Confident critics are willing to run against the grain, even about movies that no one much cares about, and this was very much my experience of Philip Haas's widely disdained and even more widely ignored Up at the Villa. I still like this one, enough to keep making a point of it.
Jul 11, Cornell Cinema (Willard Straight), Ithaca, NY
Why is Victor Erice's El sol del membrillo, aka Dream of Light, aka The Quince Tree Sun, still unavailable on any home format? The film has more titles than it has available means of exhibition. I didn't know it was such a rare and precious treat when I bought my ticket; I simply thought the calendar description sounded enticing, and boy was I right.
Jul 21, Cornell Cinema (Willard Straight), Ithaca, NY
Boys Don't Cry again, and what a profound difference the change in audience makes. No longer cloistered among the reverential, humbled, palpably sympathetic audience of San Francisco, I watch the film with a heavy contingent of summer-schooling adolescents, whose self-conscious status as "gifted and talented" has not equipped them with the maturity or wisdom to receive a film and a life story that they obviously receive as strange and bewildering. So they laugh, loud and often, even after my demands that they hush, and even during the rape. It took me years to grant this audience the alibi of their youth and their nerves. I wonder now if the transgender narrative would confound these students so tremendously, and prompt such heartless and skittish disavowals, in the form of josh and jest. At the time, I stormed home angry, and then literally fell on the bed, crying, at roaring volume, for at least a half-hour.
Aug 20, 23, 28, Cornell Cinema (Willard Straight), Ithaca, NY
Cornell's valorous attempts to reign in a new crop of loyal audience members at the outset of each academic year means programming some big-gun spectacles, sometimes literally. In 2000, this tactical onslaught of masterpieces led to my first screenings of Seven Samurai, which my partner and I frankly disliked, and of Breathless and The Battleship Potemkin, which we loved as much as the rest of the world does. "New York Herald Tribune," people!
Sep 12, Hoyts Pyramid Mall 10, Lansing, NY
Tarsem's The Cell was the first movie I ever paid to see four times in the theater, even though, yet again, I waited till the last week of its commercial run to finally catch up with it. That first viewing was pretty unimprovable. The town was being battered by a high-intensity thunderstorm while I watched it; you could hear the stentorian claps and the dull roar of rain like a submerged soundtrack throughout the movie. Then, at the precise moment that one of D'Onofrio's monstrous alter egos is wheeling Vince Vaughn's entrails onto a spit, the room exploded with a noise and went pitch black. It turned out the theater had been struck by lightning, but none of the six of us in the theater, all of us attending alone, knew that. As we slowly started calling out to each other, several of us professed, "Do you think this is part of the movie?" We were wrong, but The Cell was demented and rococo enough to lend credence or at least plausibility to our shivery, paranoid surmise. We actually moved to sit nearer to one another in the dark, waiting for the lights and the film to come back ontalking without being able to see each other's faces, which we wouldn't have recognized anyway. Seven or eight minutes passed before the coiling of the intestines resumed apace. I can only assume that Tarsem would have relished all of this.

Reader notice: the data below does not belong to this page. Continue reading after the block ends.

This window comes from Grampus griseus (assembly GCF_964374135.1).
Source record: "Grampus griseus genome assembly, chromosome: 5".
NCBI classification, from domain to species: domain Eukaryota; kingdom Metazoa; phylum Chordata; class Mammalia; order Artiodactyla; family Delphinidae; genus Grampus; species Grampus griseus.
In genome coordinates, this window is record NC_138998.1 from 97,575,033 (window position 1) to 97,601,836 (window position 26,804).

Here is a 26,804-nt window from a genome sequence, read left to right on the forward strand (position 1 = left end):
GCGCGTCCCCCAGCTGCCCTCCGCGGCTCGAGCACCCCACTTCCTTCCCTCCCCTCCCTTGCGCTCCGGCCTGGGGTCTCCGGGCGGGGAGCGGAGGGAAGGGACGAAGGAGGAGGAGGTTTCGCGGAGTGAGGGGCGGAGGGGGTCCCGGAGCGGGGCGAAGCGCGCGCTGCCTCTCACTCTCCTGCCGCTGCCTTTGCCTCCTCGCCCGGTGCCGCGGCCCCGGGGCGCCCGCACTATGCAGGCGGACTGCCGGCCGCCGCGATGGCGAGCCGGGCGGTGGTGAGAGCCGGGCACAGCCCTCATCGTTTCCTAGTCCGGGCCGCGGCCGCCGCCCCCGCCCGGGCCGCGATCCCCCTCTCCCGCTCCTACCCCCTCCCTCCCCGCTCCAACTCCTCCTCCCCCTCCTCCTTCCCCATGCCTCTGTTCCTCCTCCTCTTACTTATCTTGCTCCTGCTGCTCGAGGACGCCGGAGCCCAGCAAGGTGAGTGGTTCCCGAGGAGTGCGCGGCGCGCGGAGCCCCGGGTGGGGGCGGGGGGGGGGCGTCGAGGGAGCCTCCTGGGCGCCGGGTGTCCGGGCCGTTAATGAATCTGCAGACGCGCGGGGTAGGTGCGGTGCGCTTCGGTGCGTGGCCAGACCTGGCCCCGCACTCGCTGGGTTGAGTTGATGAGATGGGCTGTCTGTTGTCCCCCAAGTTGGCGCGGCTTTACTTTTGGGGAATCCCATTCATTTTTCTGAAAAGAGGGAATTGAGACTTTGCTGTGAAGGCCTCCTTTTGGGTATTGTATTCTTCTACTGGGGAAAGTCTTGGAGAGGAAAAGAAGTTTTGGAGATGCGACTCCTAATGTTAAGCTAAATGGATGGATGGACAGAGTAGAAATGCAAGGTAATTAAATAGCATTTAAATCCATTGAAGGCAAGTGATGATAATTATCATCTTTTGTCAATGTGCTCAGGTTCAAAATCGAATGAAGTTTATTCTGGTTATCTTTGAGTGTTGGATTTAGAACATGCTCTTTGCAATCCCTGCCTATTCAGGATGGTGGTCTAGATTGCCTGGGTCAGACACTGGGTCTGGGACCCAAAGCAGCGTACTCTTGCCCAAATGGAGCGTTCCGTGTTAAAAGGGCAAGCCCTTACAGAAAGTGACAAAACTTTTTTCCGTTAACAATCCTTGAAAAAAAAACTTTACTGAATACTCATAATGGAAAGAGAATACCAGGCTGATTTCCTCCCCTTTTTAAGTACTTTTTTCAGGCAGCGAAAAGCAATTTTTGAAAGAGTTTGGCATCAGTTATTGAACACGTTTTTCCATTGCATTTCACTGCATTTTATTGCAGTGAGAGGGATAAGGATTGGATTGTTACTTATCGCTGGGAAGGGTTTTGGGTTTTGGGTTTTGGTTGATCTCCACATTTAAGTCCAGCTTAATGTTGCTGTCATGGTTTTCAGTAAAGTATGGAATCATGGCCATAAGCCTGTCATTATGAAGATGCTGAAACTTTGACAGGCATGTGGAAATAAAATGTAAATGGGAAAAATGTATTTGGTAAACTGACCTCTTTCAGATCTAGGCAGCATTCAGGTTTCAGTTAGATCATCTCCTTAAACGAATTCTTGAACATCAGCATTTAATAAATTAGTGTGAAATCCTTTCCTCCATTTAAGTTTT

Oct 5, Loews Lincoln Square, New York, NY
The Exorcist, re-released to theaters in advance of a new DVD pressing, with cut scenes restored. This means: the arched-back spiderwalk down the stairs. So terrifying I almost retch. Lots of people in the cinema hoot with ironic distance, but the movie has got me and my friend well in its clenches, despite the fact that I've seen the film once before and read the novel twice (once in high school with a chopping knife on my nightstand, just in case... in case of what, exactly?).
Oct 12, Cinemapolis, Ithaca, NY
When I first saw Dancer in the Dark, as Selma plunged down to her hooded death, someone in the front row of the small, 150-seat theater wearily exclaimed, "FINALLY!" and was greeted with an entire phalanx not just of shushes, but of, I don't know, spitting-cobra admonishments. "What is WRONG with you??" somebody shouted. Other people cried so voluminously that their snuffling was audible. Someone threw his popcorn on the floor on his way out, huffing. Quite a response. I saw it again in November, and then two months later in January, in Paris, to a rapt audience of ticket-buyers with assigned seats: my first experience of movies being treated like real Art by a general public. (My partner was teaching the French equivalent of an eighth- or ninth-grade class that year in Lyon, and I remember him telling me about his students spontaneously debating the merits of Dancer and Yi Yi.) The movie has never stopped marking key moments in my life. A year later, I was teaching it in a course I designed around Greek tragedies and modern equivalents. I watched the movie with my students on the evening of September 10, 2001, and despite the events of the next day and my explicit instructions to stay away from the movie if they needed to, every single one of them showed up for the second screening on September 12, 2001. "What better time to have to confront this material?" one of them said. I was so proud.
Oct 14, Hoyts Triphammer Mall 4, Ithaca, NY
I "got" the auteur theory when I went to see Robert Altman's Dr. T & the Women, a film that not only elevated its mediocre narrative with its inspired lightness of execution (zooms, pans, fizzy performances, brief cutaways among multiple plot strands), but which managed to evoke much greater Altman pictures in a way that further dignified this one. Though I must say, I still find Dr. T an easy and enjoyable sit. I was perplexed then why I was virtually alone in the cinema, and I still think the movie, however obviously far from heaven, still deserves better than being perpetually crowded into some kind of parenthetical or subordinate clause in which acolytes of Altman try to sweep some of his "minor" pictures under the rug of his deservedly vaunted reputation.